New York

Vincezo Agnetti

Language is perhaps Vincezo Agnetti’s trouble. I really get the feeling he wants to be Vincenzo, but his European culture wants him to be Agnetti. I’m always nervous when flyers advertise artists with just their surnames—especially artists I’ve never heard of. It’s a bit like imposing your will on history prematurely, but it’s also arrogant, and invites a few catcalls from the stands.

Although there are interesting things trying to get out—the Vincenzo side—the problem with Agnetti’s show is that it has the look and values of puritanical late ’60s European Conceptual art. This probably shows more in New York than in critically soft Europe where mention of the mind is cause for salivation. I enjoyed the quiet dignity of Agnetti’s black-and-white photographs, immaculate number notations, and his handsome 103-page book Image of an Exhibition (with the cryptic, painfully familiar message: “Before constructing the image of an exhibition one must know why the images to be exhibited exist.”) Still, I felt I was being given an intellectual snow job. And a snow job given earlier and better by other Conceptual artists. I’m sure this isn’t Agnetti’s intention, and perhaps my take is due to New York chauvanism, or just misreading art from a different culture.

While I liked the pomposity of such titles as A’s Median Age, Architecture Translated for All the Peoples of the World, and Herewith I Transmit a Half Hour Tape Recording, they were really poetically lightweight. Such appeals to universality are fucking up English Conceptual art and endangering the European species. Take A’s Median Age, for example — probably the best example of Agnetti’s work. It exists both in an iconic wall model and in sequential book form. Isn’t the work really fanciful poetry posing as phenomenological investigation? Isn’t it Vincenzo? Why pretend? Poetry’s nothing to be ashamed of. On the wall in handsome Huebleresque fashion (it’s really quasi documentation) is a large board with four different stacked photographs of a woman on the left, a block of numbers and letters in the middle, and a single strange looking photograph of a similar looking woman on the right. Are they the same woman? Presumably. But wait! Those four stacked photos on the left trace “the story of her life“ from sad kid at the top, through eager bride, laughing woman, clown to the pessimist’s nemesis, a grim lady with an incongruous beret! Each area of each face is carefully numbered and divided by lines into four Identikit sections. The A’s, for example, are foreheads, the B’s eyes, and so forth. The columns of written numbers and letters, of course, are the possible permutations of the sliced photographs on the left. I didn’t check the numbers except to count 12 across and 49 down. Then you understand, and presto, the slightly strange Mona Lisa-like serious look of the woman’s photograph on the right becomes clear. Vincenzo, you darkroom wizard, you’ve photocollaged each segment together without a trace of a join, then vignetted the image. The result is a composite portrait of a mysterious nonexistent person, like fictitious criminals conjured up from police files and never to be found. A’s Median Age is a delightful mix of photographs, diagrams, handlettered numbers and letters, and a great photocollage, but it’s also pseudoscientific bullshit.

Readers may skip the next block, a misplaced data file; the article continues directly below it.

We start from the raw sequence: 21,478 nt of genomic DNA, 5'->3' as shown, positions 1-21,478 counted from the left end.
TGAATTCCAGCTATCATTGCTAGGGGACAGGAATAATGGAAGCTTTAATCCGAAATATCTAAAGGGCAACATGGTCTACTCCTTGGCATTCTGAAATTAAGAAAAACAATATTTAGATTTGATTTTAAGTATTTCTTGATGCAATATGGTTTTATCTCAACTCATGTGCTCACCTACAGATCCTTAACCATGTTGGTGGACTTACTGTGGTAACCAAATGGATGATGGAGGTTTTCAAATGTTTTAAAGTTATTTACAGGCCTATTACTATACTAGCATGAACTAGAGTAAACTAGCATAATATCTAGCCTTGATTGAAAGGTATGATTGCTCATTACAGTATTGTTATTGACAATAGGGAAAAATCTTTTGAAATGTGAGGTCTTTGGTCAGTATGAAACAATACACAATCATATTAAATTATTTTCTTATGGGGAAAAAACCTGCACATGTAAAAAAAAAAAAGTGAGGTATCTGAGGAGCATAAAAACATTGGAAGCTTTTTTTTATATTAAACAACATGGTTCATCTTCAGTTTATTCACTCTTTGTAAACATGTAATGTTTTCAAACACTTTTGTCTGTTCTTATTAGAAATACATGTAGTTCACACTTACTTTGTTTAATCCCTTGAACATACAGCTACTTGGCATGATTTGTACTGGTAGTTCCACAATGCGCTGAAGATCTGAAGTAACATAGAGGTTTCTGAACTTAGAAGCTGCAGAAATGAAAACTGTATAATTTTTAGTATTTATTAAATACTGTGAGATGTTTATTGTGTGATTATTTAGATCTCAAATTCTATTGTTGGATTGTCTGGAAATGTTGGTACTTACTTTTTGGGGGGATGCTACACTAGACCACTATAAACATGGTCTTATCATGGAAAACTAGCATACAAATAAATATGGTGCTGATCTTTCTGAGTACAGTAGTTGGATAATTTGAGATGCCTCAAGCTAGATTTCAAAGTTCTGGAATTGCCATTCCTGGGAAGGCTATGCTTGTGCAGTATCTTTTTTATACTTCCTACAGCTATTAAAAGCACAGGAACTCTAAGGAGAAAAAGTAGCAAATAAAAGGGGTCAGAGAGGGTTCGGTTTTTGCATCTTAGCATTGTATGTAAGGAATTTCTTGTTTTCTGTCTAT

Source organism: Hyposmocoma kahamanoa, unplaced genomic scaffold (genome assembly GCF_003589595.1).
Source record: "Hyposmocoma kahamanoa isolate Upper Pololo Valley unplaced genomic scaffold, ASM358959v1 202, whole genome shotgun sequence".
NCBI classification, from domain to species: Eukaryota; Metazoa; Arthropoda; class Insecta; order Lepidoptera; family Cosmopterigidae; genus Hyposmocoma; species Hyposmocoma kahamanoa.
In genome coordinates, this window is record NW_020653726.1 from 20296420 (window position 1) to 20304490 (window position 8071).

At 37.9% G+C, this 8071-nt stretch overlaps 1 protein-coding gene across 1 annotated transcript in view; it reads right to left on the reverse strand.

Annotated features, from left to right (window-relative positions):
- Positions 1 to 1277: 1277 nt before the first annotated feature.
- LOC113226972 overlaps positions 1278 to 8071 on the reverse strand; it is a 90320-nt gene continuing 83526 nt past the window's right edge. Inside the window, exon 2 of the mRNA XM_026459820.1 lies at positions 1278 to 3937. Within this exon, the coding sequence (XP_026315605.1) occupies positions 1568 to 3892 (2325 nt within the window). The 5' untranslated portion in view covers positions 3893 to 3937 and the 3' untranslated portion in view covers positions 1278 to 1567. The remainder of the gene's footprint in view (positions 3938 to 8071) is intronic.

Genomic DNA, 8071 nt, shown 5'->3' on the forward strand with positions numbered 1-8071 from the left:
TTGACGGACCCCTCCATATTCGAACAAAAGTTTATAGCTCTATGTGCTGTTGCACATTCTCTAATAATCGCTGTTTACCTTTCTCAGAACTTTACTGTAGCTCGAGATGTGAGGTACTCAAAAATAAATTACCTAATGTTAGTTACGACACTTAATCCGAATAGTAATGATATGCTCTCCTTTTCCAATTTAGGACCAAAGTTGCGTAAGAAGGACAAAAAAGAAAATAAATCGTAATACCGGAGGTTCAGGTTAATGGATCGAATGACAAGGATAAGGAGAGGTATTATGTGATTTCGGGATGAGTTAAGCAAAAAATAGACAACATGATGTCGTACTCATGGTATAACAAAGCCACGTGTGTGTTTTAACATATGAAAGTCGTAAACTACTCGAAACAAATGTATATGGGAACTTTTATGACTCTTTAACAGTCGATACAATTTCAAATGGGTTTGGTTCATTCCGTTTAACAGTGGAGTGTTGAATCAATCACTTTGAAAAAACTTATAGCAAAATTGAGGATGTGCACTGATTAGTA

I like the hybridization of photographs to make an imaginary person, but I can’t stand the pretentiousness of the language, and the naive wish to schematize the world by numbers and diagrams. Agnetti’s classification systems, if you can call them that, are ad hoc potpourris surrounded by a lot of language that gets in the way of myth and poetry, which he has a real feel for. In 1870–1970, for example, Agnetti places two actual 19th-century paintings of a man and a woman next to each other. The mere placing is enough for me; you can get lost in the possible chat they might be having with each other. But pretending to universalize their unspoken dialogue by translating it into numbers and fixing them on the paintings, while it is a nice graphic move, destroys any magic for me. His sonorous taped monologue in Italian to an empty theater with three black-and-white photographs documenting it is again compromised myth. Agnetti justifies the idea intellectually by translating the monologue into the intonation of the numbers 1–10—not so different from Cage’s one-and-one-half hour monologue through a distorting microphone to an irate audience unable to understand a word. Agnetti’s monologue is equally dull, although the tape is musically nicer to listen to. What’s nice is the myth of talking to no one. Vincenzo Agnetti bears the Conceptual cross of having to justify Vincenzo’s poetic ideas by crushing them into Agnetti’s ideational form. That’s the European Conceptual rub.

James Collins